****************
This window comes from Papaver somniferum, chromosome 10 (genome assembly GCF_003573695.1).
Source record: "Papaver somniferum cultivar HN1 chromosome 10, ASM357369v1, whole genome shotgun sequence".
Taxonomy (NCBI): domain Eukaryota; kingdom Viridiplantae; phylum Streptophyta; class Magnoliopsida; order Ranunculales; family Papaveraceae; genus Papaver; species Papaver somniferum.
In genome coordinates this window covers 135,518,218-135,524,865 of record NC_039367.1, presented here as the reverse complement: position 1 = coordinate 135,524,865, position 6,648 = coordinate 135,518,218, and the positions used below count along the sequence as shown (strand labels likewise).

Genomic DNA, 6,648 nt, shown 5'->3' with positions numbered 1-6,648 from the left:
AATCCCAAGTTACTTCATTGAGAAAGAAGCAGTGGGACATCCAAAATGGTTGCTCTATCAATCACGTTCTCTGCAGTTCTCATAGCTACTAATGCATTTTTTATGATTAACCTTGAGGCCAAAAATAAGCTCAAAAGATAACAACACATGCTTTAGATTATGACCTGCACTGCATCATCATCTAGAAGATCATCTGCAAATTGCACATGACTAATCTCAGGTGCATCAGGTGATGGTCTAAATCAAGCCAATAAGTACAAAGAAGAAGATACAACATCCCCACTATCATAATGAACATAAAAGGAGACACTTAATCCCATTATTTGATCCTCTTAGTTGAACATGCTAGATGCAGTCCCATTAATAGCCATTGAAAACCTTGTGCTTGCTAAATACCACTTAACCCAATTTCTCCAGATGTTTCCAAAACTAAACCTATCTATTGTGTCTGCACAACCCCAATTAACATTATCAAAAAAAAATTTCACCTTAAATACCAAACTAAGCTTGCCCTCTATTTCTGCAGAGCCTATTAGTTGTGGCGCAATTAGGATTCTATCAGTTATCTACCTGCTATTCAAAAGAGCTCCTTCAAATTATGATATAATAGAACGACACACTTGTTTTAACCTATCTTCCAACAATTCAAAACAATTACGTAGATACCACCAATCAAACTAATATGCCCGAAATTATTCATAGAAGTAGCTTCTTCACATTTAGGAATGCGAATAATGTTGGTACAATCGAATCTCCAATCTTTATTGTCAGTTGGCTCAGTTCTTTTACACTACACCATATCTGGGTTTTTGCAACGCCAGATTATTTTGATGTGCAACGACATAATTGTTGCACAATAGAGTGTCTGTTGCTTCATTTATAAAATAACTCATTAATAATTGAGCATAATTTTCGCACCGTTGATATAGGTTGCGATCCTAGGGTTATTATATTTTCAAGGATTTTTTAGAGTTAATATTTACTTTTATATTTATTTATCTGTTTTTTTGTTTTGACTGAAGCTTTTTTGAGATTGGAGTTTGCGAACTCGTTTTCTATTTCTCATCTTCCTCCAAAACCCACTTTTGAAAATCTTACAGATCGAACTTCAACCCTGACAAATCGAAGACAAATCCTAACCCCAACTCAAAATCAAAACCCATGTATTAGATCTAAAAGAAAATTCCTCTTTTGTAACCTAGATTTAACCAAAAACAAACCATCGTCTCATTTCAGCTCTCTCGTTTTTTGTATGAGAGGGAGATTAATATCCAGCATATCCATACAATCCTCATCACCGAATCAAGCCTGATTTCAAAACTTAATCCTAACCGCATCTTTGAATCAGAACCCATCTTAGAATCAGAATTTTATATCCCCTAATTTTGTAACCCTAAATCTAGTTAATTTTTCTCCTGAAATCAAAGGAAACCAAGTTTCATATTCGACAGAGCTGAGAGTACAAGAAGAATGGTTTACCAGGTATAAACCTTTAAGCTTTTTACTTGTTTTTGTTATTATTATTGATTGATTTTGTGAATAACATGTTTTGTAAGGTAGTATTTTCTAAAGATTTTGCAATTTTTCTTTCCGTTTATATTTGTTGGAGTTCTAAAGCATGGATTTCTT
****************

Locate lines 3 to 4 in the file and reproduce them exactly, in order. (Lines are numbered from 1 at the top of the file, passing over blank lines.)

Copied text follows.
Taxonomy (NCBI): domain Eukaryota; kingdom Viridiplantae; phylum Streptophyta; class Magnoliopsida; order Ranunculales; family Papaveraceae; genus Papaver; species Papaver somniferum.
In genome coordinates this window covers 135,518,218-135,524,865 of record NC_039367.1, presented here as the reverse complement: position 1 = coordinate 135,524,865, position 6,648 = coordinate 135,518,218, and the positions used below count along the sequence as shown (strand labels likewise).